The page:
Alex Jacobs is a member of the Mohawk Nation at Akwesasne, historically the St. Regis Mohawk Indian Territory that straddles the New York-Ontario-Quebec borders. In 1969, Alex was sent to Lenox School in western Massachusetts as a high school student for ABC – A Better Chance Program, which turned 50 in 2013, after being conceptualized by President John F. Kennedy and in later years championed by Oprah Winfrey. Alumni include musician Tracy Chapman and Deval Patrick the governor of Massachusetts, and Alex includes Howard Bad Hand as a mentor. Alex was with the Organization of Native American Students who were at the first Mayflower Protest in 1970 at Plymouth Rock. Rather than go to Dartmouth College as was intended, Alex went home right at the time St. Regis declared itself Akwesasne, joining the Longhouse and the international Indian newspaper, Akwesasne Notes in 1972. Jacobs’ cousin Richard Oakes was a leader at the Alcatraz Occupation and Alex ended up at Wounded Knee in 1973 as a member of Akwesasne Notes and the travelling group, White Roots of Peace. As poetry editor he went by his Mohawk name, Karoniaktahke, and Notes published his first poetry book, Native Colours in 1974; his second collection, Landscape, was published as a chapbook by Blue Cloud Abbey; and he has been anthologized in We Wait in the Darkness, Come to Power, The Next World: Third World Writers, The Remembered Earth, Songs from this Earth on Turtles’ Back, The Clouds Threw This Light, New Voices From the Longhouse, Returning the Gift, Sovereign Bones.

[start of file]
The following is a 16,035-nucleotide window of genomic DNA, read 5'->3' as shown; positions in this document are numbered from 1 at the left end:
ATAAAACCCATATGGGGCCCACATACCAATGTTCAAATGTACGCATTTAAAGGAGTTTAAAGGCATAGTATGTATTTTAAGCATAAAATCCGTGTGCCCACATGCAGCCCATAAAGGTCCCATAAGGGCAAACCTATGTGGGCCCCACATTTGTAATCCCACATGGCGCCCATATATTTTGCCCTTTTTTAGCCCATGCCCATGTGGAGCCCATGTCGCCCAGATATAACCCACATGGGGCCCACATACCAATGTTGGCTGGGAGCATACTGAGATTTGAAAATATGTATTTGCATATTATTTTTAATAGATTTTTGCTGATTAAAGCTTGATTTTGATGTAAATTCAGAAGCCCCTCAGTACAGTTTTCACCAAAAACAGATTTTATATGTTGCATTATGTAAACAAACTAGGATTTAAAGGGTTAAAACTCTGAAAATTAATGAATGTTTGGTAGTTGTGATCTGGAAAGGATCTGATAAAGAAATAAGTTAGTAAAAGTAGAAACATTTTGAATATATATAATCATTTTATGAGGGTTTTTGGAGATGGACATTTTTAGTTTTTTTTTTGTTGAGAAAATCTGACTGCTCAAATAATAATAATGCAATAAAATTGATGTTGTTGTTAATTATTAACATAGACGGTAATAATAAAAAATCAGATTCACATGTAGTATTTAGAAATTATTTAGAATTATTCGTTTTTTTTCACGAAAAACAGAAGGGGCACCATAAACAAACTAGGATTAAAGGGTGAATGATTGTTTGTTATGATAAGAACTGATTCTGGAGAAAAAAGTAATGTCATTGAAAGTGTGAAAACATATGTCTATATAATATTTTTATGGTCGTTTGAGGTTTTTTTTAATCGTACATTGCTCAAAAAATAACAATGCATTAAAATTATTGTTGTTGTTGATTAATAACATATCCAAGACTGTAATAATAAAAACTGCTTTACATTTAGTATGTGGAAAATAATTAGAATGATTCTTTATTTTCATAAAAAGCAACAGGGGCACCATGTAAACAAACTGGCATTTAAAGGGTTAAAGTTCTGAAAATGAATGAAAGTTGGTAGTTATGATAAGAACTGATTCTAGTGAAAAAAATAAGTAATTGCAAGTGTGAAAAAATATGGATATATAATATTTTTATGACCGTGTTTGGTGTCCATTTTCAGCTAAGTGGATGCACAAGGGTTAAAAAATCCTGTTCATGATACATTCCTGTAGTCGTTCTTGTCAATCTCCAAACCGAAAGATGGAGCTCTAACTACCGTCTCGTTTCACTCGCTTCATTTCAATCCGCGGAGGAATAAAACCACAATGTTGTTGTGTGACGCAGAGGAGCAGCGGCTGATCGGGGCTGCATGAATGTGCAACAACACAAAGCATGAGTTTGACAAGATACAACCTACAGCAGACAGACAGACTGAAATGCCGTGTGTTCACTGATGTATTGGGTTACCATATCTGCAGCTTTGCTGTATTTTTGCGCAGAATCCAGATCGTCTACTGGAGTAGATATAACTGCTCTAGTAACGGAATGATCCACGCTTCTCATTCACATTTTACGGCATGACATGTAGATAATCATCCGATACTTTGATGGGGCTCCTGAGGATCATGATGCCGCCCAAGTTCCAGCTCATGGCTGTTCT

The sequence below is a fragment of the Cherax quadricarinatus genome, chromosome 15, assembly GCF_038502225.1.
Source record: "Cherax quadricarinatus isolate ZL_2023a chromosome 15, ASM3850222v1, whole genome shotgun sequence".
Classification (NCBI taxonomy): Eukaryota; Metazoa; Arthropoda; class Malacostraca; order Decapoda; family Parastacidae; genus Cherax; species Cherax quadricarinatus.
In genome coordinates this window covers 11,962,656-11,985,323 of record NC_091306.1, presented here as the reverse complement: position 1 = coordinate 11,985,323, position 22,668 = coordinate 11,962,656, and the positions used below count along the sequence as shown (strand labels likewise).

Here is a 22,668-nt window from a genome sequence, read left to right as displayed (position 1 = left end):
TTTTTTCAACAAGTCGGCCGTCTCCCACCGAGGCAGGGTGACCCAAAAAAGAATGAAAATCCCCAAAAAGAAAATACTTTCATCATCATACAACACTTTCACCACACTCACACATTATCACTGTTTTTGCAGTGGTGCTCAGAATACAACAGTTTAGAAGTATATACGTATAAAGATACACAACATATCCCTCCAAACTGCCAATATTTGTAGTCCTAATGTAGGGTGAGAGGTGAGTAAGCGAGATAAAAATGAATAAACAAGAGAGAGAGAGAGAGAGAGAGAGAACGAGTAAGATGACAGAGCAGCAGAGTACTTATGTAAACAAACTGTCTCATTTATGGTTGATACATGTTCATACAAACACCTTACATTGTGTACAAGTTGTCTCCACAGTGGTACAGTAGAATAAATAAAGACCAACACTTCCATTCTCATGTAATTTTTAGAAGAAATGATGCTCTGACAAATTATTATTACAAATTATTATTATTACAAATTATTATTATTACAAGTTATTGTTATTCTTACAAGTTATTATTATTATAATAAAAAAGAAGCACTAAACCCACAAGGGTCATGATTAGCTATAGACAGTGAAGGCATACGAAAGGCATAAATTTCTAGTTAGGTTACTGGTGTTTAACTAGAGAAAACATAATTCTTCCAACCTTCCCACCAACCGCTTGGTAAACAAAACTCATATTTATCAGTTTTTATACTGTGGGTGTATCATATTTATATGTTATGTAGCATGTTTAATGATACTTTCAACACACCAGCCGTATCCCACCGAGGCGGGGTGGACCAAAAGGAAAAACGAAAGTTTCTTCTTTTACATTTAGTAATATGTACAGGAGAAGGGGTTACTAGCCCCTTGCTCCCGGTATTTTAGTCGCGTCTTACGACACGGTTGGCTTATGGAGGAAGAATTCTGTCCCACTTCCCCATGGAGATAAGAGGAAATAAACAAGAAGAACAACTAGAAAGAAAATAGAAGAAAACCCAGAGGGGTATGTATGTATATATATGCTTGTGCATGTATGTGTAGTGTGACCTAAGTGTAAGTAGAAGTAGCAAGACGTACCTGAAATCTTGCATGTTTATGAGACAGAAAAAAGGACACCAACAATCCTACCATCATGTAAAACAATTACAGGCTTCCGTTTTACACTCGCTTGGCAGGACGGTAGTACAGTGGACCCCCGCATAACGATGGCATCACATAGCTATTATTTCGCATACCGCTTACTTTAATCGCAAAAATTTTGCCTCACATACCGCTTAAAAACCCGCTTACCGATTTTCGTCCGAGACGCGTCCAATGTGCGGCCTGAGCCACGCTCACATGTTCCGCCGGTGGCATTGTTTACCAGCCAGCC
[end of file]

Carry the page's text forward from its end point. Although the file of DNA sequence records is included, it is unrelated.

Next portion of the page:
Jacobs studied Creative Writing and Studio Arts at Manitou Community College in Quebec in 1975, earning an AFA at the Institute of American Indian Arts, Santa Fe in 1977, and a BFA from the Kansas City Art Institute in 1979. He has exhibited his artwork in museums, galleries and markets in San Francisco, Santa Fe, Phoenix, Indianapolis, New York City, New York, Wisconsin, Pennsylvania, Florida, England, Italy, and Germany. He returned to Santa Fe in 1991 when he went to work for Rick Hill at the IAIA Museum. He has read at the Nuyorican Poets Café and AICH in NYC, Amerika Haus in Germany, the National Poetry Slams and Talking Stick Festival in Vancouver; performing at Poetry Slams and Open Mics in Taos, Albuquerque and Santa Fe for over 20 years.
Jacobs did three tours with Akwesasne Notes in the 70s, 80s and 90s, co-founded Indian Time community newspaper and Akwekon Native Arts Journal in the 80s. He won a New York Foundation of the Arts poetry fellowship in 1996, a Best of Category in paintings & graphics, at the Santa Fe Indian Market in 2006 and a LOFT Spoken Word Award in 2013. He was an ironworker and has a son, daughter and grandson; son DJ Duran Flint produces their spoken word & music CD’s. Currently he is a freelancer for ICMN, and has been writing in the A&E, Opinion, History and Environment departments for four years.
Some of Jacobs’ most noted work for ICMN is as follows: